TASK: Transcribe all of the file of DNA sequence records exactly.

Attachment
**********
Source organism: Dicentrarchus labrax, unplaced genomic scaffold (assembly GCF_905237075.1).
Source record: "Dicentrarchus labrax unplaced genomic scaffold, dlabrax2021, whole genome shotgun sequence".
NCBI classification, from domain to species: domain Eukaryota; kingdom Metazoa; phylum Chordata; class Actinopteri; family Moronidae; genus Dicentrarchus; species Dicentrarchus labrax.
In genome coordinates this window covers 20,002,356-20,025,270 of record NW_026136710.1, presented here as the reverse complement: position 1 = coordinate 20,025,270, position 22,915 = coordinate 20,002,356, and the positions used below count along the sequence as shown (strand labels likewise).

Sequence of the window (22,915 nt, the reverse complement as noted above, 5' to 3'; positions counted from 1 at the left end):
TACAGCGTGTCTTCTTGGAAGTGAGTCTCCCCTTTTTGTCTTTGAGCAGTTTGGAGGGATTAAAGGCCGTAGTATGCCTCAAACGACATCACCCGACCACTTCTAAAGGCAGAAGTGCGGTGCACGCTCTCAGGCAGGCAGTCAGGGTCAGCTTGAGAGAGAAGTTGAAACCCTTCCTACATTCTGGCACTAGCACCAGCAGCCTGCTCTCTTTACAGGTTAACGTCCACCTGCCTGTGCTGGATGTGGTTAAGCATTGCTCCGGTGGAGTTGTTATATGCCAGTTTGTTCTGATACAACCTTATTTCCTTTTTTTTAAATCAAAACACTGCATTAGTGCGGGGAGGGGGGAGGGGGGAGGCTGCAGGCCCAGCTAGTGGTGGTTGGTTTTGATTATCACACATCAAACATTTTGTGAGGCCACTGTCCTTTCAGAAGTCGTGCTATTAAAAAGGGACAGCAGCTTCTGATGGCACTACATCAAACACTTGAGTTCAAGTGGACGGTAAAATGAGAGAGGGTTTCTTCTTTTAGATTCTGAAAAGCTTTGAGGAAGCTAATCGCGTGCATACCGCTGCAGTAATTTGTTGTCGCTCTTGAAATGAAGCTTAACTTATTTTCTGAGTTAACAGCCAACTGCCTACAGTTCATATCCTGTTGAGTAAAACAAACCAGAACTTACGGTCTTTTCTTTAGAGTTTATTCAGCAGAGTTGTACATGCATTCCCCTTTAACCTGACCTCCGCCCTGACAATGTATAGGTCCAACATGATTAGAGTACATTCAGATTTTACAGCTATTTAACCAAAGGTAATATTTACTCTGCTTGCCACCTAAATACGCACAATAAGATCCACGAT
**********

Source organism: Dicentrarchus labrax, unplaced genomic scaffold (assembly GCF_905237075.1).
Source record: "Dicentrarchus labrax unplaced genomic scaffold, dlabrax2021, whole genome shotgun sequence".
NCBI classification, from domain to species: domain Eukaryota; kingdom Metazoa; phylum Chordata; class Actinopteri; family Moronidae; genus Dicentrarchus; species Dicentrarchus labrax.
In genome coordinates this window covers 20,002,356-20,025,270 of record NW_026136710.1, presented here as the reverse complement: position 1 = coordinate 20,025,270, position 22,915 = coordinate 20,002,356, and the positions used below count along the sequence as shown (strand labels likewise).

Sequence of the window (22,915 nt, the reverse complement as noted above, 5' to 3'; positions counted from 1 at the left end):
TACAGCGTGTCTTCTTGGAAGTGAGTCTCCCCTTTTTGTCTTTGAGCAGTTTGGAGGGATTAAAGGCCGTAGTATGCCTCAAACGACATCACCCGACCACTTCTAAAGGCAGAAGTGCGGTGCACGCTCTCAGGCAGGCAGTCAGGGTCAGCTTGAGAGAGAAGTTGAAACCCTTCCTACATTCTGGCACTAGCACCAGCAGCCTGCTCTCTTTACAGGTTAACGTCCACCTGCCTGTGCTGGATGTGGTTAAGCATTGCTCCGGTGGAGTTGTTATATGCCAGTTTGTTCTGATACAACCTTATTTCCTTTTTTTTAAATCAAAACACTGCATTAGTGCGGGGAGGGGGGAGGGGGGAGGCTGCAGGCCCAGCTAGTGGTGGTTGGTTTTGATTATCACACATCAAACATTTTGTGAGGCCACTGTCCTTTCAGAAGTCGTGCTATTAAAAAGGGACAGCAGCTTCTGATGGCACTACATCAAACACTTGAGTTCAAGTGGACGGTAAAATGAGAGAGGGTTTCTTCTTTTAGATTCTGAAAAGCTTTGAGGAAGCTAATCGCGTGCATACCGCTGCAGTAATTTGTTGTCGCTCTTGAAATGAAGCTTAACTTATTTTCTGAGTTAACAGCCAACTGCCTACAGTTCATATCCTGTTGAGTAAAACAAACCAGAACTTACGGTCTTTTCTTTAGAGTTTATTCAGCAGAGTTGTACATGCATTCCCCTTTAACCTGACCTCCGCCCTGACAATGTATAGGTCCAACATGATTAGAGTACATTCAGATTTTACAGCTATTTAACCAAAGGTAATATTTACTCTGCTTGCCACCTAAATACGCACAATAAGATCCACGAT